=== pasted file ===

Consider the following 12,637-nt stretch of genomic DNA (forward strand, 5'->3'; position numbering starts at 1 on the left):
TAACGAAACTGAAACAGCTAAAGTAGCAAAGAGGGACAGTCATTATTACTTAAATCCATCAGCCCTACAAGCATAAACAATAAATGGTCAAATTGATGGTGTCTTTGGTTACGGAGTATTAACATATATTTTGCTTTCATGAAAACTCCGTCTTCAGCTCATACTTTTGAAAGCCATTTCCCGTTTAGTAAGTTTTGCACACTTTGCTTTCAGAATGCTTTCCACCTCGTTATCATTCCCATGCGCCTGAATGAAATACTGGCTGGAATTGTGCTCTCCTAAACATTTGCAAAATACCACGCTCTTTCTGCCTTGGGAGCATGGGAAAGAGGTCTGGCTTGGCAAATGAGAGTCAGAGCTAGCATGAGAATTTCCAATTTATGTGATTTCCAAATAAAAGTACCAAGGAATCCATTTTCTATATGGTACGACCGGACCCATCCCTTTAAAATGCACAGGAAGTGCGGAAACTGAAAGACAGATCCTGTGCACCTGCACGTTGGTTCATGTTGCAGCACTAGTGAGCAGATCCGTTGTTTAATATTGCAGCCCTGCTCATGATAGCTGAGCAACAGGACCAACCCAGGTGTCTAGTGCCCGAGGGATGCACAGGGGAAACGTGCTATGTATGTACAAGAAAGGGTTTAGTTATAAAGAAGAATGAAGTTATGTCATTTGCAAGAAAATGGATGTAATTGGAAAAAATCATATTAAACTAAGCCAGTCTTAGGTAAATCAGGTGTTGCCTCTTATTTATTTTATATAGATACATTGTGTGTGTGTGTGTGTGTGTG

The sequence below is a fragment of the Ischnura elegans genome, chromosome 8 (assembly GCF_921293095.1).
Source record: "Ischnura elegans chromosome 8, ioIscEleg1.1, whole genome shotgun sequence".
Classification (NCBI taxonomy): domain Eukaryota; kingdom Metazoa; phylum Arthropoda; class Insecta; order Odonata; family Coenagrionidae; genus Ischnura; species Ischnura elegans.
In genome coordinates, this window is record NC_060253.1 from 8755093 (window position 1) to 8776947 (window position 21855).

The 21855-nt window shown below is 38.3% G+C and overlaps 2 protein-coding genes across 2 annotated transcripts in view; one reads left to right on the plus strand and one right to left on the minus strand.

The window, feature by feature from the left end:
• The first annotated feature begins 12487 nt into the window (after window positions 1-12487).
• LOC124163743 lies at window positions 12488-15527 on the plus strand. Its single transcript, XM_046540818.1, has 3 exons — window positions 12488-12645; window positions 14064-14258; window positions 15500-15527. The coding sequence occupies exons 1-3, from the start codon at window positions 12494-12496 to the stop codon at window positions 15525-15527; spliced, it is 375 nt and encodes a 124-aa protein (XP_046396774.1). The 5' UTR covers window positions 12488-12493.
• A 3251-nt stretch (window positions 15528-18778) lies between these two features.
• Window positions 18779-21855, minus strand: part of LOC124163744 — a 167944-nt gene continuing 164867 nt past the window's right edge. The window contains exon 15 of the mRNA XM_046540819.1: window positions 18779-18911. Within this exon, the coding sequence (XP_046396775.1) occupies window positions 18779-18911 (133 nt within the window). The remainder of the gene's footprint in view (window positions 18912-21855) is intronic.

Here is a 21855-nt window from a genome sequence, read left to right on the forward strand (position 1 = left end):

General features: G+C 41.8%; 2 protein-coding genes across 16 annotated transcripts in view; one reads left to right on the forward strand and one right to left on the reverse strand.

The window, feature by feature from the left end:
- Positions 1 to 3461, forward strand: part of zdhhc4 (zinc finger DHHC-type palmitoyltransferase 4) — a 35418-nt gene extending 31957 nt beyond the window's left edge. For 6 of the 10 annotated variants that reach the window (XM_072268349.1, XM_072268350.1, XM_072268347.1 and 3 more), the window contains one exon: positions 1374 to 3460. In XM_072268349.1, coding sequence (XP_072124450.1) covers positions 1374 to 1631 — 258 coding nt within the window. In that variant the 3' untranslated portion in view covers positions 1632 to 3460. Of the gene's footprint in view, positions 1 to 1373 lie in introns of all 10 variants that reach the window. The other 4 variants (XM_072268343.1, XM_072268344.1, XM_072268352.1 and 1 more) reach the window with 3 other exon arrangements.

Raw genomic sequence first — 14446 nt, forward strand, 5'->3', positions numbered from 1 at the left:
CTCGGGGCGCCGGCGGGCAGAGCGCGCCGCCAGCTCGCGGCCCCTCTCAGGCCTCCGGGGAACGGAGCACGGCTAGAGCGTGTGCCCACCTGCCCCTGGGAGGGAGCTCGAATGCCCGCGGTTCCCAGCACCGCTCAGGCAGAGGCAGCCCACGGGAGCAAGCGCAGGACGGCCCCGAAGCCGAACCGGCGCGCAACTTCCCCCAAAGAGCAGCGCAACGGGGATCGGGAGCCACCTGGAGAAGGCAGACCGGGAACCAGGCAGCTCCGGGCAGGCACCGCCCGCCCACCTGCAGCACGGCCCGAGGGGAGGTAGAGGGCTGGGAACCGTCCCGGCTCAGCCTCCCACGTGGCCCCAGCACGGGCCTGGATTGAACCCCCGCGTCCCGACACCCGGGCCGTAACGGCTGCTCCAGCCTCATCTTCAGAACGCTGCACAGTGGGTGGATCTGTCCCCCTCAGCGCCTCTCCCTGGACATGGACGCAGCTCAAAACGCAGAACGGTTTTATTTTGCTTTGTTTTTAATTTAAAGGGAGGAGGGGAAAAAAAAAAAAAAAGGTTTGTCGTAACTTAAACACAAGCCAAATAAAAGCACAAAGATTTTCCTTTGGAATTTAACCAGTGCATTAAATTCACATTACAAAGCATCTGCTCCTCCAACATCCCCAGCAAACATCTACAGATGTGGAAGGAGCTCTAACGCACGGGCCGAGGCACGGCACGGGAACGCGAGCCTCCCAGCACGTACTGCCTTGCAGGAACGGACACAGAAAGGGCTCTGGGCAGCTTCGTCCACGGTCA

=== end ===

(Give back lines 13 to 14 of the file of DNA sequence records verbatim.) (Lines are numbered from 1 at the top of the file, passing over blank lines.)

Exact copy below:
Here is a 21855-nt window from a genome sequence, read left to right on the forward strand (position 1 = left end):

General features: G+C 41.8%; 2 protein-coding genes across 16 annotated transcripts in view; one reads left to right on the forward strand and one right to left on the reverse strand.